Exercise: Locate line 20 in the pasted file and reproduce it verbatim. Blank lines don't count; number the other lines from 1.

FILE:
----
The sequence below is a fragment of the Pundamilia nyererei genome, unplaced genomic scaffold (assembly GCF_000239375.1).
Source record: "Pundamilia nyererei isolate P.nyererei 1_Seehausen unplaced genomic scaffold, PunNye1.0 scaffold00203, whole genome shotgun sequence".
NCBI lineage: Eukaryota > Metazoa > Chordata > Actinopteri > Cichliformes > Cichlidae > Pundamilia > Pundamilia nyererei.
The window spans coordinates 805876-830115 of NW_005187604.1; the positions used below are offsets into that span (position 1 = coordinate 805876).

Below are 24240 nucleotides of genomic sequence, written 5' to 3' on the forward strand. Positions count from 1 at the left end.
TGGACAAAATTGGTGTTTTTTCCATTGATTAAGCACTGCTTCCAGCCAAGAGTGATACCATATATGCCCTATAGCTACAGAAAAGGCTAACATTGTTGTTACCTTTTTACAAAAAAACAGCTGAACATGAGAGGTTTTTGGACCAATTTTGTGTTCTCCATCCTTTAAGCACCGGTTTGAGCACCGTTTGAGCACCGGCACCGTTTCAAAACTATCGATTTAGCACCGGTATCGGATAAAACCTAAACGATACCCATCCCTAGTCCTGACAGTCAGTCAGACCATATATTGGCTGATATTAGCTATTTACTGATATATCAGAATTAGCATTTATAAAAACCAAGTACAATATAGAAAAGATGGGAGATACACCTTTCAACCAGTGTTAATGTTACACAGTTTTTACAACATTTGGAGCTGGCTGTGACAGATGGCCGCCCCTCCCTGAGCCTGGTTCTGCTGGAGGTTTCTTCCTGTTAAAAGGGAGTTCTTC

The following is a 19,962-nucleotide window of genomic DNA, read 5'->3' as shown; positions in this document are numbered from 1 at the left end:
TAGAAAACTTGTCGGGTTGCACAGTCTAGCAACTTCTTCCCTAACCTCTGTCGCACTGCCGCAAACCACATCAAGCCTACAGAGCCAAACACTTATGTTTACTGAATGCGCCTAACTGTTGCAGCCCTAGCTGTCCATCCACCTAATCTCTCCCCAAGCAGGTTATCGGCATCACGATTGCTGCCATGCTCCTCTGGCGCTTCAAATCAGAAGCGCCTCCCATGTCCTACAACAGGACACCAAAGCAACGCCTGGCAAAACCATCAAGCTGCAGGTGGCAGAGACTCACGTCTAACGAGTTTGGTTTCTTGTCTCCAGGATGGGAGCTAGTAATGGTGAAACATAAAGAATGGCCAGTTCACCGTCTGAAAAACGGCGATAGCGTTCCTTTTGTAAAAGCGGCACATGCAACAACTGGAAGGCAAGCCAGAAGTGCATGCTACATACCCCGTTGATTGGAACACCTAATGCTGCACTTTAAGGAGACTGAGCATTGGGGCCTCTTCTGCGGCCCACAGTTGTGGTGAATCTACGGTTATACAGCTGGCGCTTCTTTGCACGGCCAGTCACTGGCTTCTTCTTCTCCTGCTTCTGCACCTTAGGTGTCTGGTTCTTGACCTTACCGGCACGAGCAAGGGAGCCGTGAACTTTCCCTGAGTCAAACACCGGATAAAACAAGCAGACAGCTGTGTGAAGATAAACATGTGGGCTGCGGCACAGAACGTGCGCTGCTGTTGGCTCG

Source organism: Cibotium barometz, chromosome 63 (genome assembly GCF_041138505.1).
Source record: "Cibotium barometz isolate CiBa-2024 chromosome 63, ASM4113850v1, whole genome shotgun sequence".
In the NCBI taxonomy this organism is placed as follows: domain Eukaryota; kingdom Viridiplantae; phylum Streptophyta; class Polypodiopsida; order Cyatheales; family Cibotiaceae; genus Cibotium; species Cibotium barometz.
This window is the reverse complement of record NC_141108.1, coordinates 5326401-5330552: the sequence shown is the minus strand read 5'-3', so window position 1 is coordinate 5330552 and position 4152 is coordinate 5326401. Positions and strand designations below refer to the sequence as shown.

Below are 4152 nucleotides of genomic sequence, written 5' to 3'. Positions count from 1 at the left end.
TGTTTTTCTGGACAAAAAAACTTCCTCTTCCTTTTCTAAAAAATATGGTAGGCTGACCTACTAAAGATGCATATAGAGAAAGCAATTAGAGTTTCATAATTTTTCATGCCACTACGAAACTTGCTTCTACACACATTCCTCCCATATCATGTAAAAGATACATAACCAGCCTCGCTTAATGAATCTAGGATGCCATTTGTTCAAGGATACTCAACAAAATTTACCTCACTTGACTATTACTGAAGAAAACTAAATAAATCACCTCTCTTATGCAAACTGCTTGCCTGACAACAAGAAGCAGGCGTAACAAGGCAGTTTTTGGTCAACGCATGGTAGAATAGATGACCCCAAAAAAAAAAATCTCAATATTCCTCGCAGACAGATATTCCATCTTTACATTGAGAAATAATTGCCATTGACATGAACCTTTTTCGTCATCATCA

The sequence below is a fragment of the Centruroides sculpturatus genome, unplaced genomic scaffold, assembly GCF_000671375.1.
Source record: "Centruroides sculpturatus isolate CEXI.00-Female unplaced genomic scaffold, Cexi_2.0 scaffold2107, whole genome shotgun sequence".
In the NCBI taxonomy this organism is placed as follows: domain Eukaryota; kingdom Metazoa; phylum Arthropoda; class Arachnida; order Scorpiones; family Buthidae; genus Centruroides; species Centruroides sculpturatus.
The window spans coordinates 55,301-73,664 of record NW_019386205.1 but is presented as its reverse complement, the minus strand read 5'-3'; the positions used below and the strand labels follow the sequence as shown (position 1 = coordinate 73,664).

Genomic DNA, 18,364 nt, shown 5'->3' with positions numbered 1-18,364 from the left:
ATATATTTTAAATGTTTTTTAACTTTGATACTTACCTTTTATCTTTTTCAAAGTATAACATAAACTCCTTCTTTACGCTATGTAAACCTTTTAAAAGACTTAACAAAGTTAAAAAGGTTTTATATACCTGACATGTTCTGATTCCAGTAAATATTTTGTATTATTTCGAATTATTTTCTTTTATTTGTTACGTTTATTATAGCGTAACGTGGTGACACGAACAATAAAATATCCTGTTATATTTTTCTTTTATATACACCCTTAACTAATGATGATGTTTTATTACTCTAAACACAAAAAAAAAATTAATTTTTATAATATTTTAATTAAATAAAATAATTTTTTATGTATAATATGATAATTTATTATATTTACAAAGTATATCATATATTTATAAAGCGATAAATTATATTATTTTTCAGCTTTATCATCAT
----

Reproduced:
ATATATTTTAAATGTTTTTTAACTTTGATACTTACCTTTTATCTTTTTCAAAGTATAACATAAACTCCTTCTTTACGCTATGTAAACCTTTTAAAAGACTTAACAAAGTTAAAAAGGTTTTATATACCTGACATGTTCTGATTCCAGTAAATATTTTGTATTATTTCGAATTATTTTCTTTTATTTGTTACGTTTATTATAGCGTAACGTGGTGACACGAACAATAAAATATCCTGTTATATTTTTCTTTTATATACACCCTTAACTAATGATGATGTTTTATTACTCTAAACACAAAAAAAAAATTAATTTTTATAATATTTTAATTAAATAAAATAATTTTTTATGTATAATATGATAATTTATTATATTTACAAAGTATATCATATATTTATAAAGCGATAAATTATATTATTTTTCAGCTTTATCATCAT